When judges of the San Francisco Chronicle Wine Competition at Cloverdale sat down for their final task in January, 84 glasses were gathered in front of every one of them.
Each glass held a couple of sips of a wine that judges over the previous three days had concluded was the best of its class, worthy of serious consideration for one of the competition's five sweepstakes awards (best sparkling wine, best white, best red, best rosé, best dessert or specialty wine). The 84 had been whittled from an original field of 5,667 wines from 1,379 wineries spread across 25 states. No other wine competition attracts as many American wines.
Judges were told the varietal or style of each wine, but not the appellation, producer or vintage. Later, they learned that one winery had three best-of-class wines in the running for sweepstakes consideration. Though none of the three won any of the high honors, the nominations alone made for an impressive showing by a winery that not only was one of the smaller producers in the judging but also from a region still not as esteemed as Napa, Sonoma and Paso Robles in the minds of wine enthusiasts.
That would be Charles B. Mitchell Vineyards of Fair Play in southwestern El Dorado County, whose three sweepstakes candidates were all inexpensive proprietary blends.
Charles Mitchell is an energetic and voluble vintner who enjoys combining his interest in wine with other passions, which include flying. Thus, to promote his wines, he's given to such marketing schemes as rides in the seaplane he pilots between his home at Bethel Island in the Sacramento-San Joaquin River Delta and Sierra lakes.
He owns a second Fair Play winery, Winery by the Creek, and late last summer, he bought a third, the former Bantam Cellars in the Shenandoah Valley of neighboring Amador County, which he's rechristened J. Foster Mitchell Winery in tribute to his father. The elder Mitchell was a high school calculus teacher who inspired six of his seven children to go into education.
Charles Mitchell was the one who didn't. Nowadays, however, he is something of a teacher. Indeed, he says that education will be the focus of his efforts to promote J. Foster Mitchell Winery. Toward that end, he has hung on one wall of the winery's tasting room the master's degree in education that his father earned at the University of Wisconsin, Madison.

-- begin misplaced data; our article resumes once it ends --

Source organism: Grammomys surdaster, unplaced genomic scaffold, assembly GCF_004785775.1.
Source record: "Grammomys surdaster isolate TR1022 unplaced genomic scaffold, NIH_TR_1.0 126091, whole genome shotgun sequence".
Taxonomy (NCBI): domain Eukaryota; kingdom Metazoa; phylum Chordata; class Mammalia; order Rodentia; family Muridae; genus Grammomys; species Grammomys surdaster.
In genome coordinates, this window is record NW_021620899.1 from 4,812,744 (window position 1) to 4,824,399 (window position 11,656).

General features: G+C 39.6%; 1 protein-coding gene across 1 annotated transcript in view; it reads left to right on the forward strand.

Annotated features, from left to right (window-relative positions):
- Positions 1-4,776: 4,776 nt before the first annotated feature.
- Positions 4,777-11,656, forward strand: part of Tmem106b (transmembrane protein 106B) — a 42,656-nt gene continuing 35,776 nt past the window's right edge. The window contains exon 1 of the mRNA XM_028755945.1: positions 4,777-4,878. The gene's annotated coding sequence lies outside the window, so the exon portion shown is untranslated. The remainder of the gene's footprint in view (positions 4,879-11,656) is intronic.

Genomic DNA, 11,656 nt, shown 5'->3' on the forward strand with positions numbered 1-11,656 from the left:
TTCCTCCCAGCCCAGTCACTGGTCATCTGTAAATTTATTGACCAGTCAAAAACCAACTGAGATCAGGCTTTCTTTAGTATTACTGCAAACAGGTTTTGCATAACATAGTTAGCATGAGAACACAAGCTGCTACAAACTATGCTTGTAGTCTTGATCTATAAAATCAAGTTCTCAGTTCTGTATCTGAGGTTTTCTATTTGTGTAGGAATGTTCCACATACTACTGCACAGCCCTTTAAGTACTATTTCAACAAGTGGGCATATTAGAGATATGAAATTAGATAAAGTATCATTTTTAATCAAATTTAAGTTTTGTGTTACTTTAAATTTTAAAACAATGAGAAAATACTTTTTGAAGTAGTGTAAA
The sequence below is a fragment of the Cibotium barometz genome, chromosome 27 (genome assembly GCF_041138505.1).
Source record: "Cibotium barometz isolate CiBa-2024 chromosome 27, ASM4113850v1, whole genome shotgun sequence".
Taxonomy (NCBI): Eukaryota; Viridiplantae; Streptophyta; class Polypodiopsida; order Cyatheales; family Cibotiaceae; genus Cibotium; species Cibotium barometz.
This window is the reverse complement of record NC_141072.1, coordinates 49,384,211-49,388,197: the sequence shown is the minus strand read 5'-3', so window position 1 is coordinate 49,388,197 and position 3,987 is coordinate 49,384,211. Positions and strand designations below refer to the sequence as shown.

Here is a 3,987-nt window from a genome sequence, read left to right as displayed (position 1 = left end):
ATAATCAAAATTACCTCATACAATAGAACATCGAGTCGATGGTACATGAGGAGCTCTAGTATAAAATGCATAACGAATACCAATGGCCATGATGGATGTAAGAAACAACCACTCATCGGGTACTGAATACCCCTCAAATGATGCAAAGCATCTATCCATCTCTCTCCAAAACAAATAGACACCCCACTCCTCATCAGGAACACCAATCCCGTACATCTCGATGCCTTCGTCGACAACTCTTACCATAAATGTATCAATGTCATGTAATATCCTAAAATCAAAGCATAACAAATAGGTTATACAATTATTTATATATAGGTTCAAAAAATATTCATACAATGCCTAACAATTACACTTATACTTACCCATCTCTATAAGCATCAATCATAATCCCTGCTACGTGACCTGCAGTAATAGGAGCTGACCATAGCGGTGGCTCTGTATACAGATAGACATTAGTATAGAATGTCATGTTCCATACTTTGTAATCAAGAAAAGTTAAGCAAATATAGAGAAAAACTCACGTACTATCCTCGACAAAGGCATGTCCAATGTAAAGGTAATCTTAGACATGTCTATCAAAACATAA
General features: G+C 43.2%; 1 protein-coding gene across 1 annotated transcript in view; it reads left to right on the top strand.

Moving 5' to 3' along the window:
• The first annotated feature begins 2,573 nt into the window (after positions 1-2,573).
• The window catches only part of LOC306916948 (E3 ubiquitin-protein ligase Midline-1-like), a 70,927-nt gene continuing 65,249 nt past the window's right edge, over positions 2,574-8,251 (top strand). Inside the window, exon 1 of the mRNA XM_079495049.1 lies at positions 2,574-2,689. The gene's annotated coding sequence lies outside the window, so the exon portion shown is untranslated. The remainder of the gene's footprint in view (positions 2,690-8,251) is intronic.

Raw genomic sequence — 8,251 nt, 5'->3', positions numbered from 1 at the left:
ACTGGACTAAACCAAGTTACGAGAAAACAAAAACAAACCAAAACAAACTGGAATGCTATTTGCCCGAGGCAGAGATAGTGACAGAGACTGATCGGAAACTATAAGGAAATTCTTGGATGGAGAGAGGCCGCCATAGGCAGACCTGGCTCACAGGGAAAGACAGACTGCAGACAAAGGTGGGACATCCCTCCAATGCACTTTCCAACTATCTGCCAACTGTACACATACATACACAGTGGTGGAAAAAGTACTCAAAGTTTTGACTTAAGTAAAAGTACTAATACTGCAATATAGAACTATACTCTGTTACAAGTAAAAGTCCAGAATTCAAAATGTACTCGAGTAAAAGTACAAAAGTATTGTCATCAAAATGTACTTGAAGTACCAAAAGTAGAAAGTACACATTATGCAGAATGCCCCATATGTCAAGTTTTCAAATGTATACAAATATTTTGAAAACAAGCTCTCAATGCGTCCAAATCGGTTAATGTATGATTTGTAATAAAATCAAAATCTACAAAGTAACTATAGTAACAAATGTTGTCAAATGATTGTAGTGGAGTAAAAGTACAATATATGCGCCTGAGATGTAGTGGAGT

More to the point, Mitchell conducts monthly lectures at the winery on some aspect of winemaking, such as the making of barrels, or sparkling wine. He sweetens the sessions with wine tasting and pizza, not a classroom tactic used by his father. (Starting March 17, visitors to J. Foster Mitchell Winery can get pizza without a lecture as Mitchell launches "endless pizza" from 5 to 9 p.m. each Saturday. The cost will be $10 per person.)
Mitchell says he was drawn to the Shenandoah Valley by its proximity to such population centers as Sacramento and Stockton and by the "business sense" of vintners he's met in the area. In contrast to grape growers and winemakers in Fair Play, says Mitchell, the winemaking community of Amador County is "better organized," setting goals and drawing plans to meet them.
He acknowledges that he's ruffled the feathers of his fellow Fair Play vintners, and now his activism potentially could rile his new neighbors in Amador County. For one, he's lobbying for tasting-room fees, something not traditionally seen in the Shenandoah Valley. Such a charge, which he favors applying to a subsequent purchase of wine, would help cut down on the number of people out for little more than a free buzz.
Sure enough, on the day earlier this winter when we stopped by J. Foster Mitchell Winery, so did about a dozen members of a bachelorette party, who while considerate of others at the tasting counter were more eager to talk of the impending wedding than the zinfandel or syrah in their glass.
Mitchell wasn't around that day, which was too bad. It would have been interesting to see how he would have handled these difficult students.
Not even the J. Foster Mitchell Winery 2009 Shenandoah Valley Reserve Cabernet Sauvignon brought them up short. While I enjoyed the sweetly fruity 2009 zinfandel and the rich yet balanced 2009 petite sirah, the cabernet sauvignon won me over for its pure freshness and the suggestions of herbalness that brought welcome complexity to the wine's bright red-fruit flavor.
While the cabernet is firm with tannins give it three to five years to soften if you like to serve cabernet sauvignon as an aperitif it's made in a relatively light style for the varietal. (That could have worked against it at the Chronicle competition, incidentally, where it was awarded only a bronze medal. The zinfandel, on the other hand, got a gold medal, while the petite sirah won silver.)
Allen Kreutzer of the nearby winery Drytown Cellars made the wine for Mitchell. Though cabernet sauvignon has had difficulty finding a consistently rewarding home in the Sierra foothills, seen as too warm and sunny for the variety, Kreutzer recalled that 2009 was not quite as scorching hot for the region, yielding grapes ripe but not raisiny. He aged the wine in older oak barrels, thus restraining the influence of wood on the wine.
J. Foster Mitchell Winery
2009 Shenandoah Valley Reserve Cabernet Sauvignon
By the numbers: 14.2 percent alcohol, 200 cases, $25
Context: Given the wine's sturdy backbone, vintner Charles Mitchell recommends it be paired with lamb or beef, especially grilled steak.
Availability: The wine is available only at the winery's tasting room, 10851 Shenandoah Road, Plymouth, open 11 a.m.-5 p.m. Friday through Sunday.
Contact: (209) 245-6677, www.jfostermitchell.com